Wednesday, February 15, 2012

A Parable about Reasoning

Once upon a time (note the mythical cast) there was a man who thought he was dead. His concerned wife and friends sent him to the friendly neighborhood psychiatirst. The psychiatrist determined to cure him by convincing him of one fact that contradicted his belief that he was dead. The fact the psychiatrist settled on was the simple truth that dead men do not bleed, and he put the patient to work reading medical texts, observing autopsies, etc. After weeks of effort, the patient finally said, "All right, all right! You've convinced me. Dead men do not bleed." Whereupon the psychiatrist stuck him in the arm with a needle, and the blood flowed. The man looked with a contorted, ashen face and cried, "Good Lord! Dead men bleed after all!"
[John Warwick Montgomery, "Wagering on the Death of God," The Suicide of Christian Theology, Trinity Press (Newburgh IN: 1996) p. 122.


  1. Dave M7:47 PM

    Is there a name for this fallacy? It looks like "no true Scotsman" but here he's giving up the general claim rather than the particular one.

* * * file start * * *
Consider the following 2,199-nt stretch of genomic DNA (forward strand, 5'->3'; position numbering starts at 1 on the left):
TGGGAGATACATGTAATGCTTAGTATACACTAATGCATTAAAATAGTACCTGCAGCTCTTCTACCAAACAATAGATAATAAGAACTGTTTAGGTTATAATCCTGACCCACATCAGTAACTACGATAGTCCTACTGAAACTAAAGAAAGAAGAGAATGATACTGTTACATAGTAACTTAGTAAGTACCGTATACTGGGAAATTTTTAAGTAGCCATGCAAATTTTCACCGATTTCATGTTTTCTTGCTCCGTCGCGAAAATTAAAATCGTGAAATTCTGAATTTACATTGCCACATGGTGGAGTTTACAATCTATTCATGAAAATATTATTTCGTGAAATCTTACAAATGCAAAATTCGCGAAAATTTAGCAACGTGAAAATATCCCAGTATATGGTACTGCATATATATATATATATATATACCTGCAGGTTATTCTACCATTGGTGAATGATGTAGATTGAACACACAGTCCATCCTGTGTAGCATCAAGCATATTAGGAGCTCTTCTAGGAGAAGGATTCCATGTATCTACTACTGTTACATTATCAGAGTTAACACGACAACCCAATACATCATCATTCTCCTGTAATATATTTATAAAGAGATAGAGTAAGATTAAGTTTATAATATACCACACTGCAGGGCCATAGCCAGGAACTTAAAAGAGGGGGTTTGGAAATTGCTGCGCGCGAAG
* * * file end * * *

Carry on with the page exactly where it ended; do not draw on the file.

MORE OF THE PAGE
2. branemrys9:37 PM

    I don't think it's a fallacy; the only thing that's wrong with the man's reasoning is that he remains certain throughout of the false proposition that he's dead, and the joke, of course, is due to the fact that at the end he's still more certain that he's dead than he is of the claim that dead men don't bleed. But it would have been reasonable to do this with any very certain truth; it's just the weirdness of starting out by classifying "I am dead" as one of them that makes this case odd.

    Of course, we have all sorts of 'fallacy names' for things that aren't really fallacies in the sense of reasoning errors, so there might actually be one; I don't know off the top of my head of any one that would fit.


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